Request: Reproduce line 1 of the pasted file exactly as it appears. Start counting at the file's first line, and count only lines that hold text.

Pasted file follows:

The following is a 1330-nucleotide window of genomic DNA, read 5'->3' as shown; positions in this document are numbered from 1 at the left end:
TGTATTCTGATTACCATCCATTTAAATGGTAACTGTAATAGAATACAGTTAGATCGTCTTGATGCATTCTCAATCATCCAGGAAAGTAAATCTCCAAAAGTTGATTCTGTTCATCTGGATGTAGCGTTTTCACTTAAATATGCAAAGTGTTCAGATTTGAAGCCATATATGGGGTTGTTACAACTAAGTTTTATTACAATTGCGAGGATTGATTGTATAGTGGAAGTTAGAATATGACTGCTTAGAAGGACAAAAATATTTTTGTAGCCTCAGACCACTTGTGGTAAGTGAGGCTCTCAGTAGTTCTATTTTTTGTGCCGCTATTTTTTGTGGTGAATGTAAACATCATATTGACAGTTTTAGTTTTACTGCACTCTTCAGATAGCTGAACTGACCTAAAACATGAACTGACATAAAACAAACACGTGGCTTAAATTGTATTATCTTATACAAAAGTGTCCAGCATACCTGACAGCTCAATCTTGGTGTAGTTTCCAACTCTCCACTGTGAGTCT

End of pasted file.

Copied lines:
The following is a 1330-nucleotide window of genomic DNA, read 5'->3' as shown; positions in this document are numbered from 1 at the left end: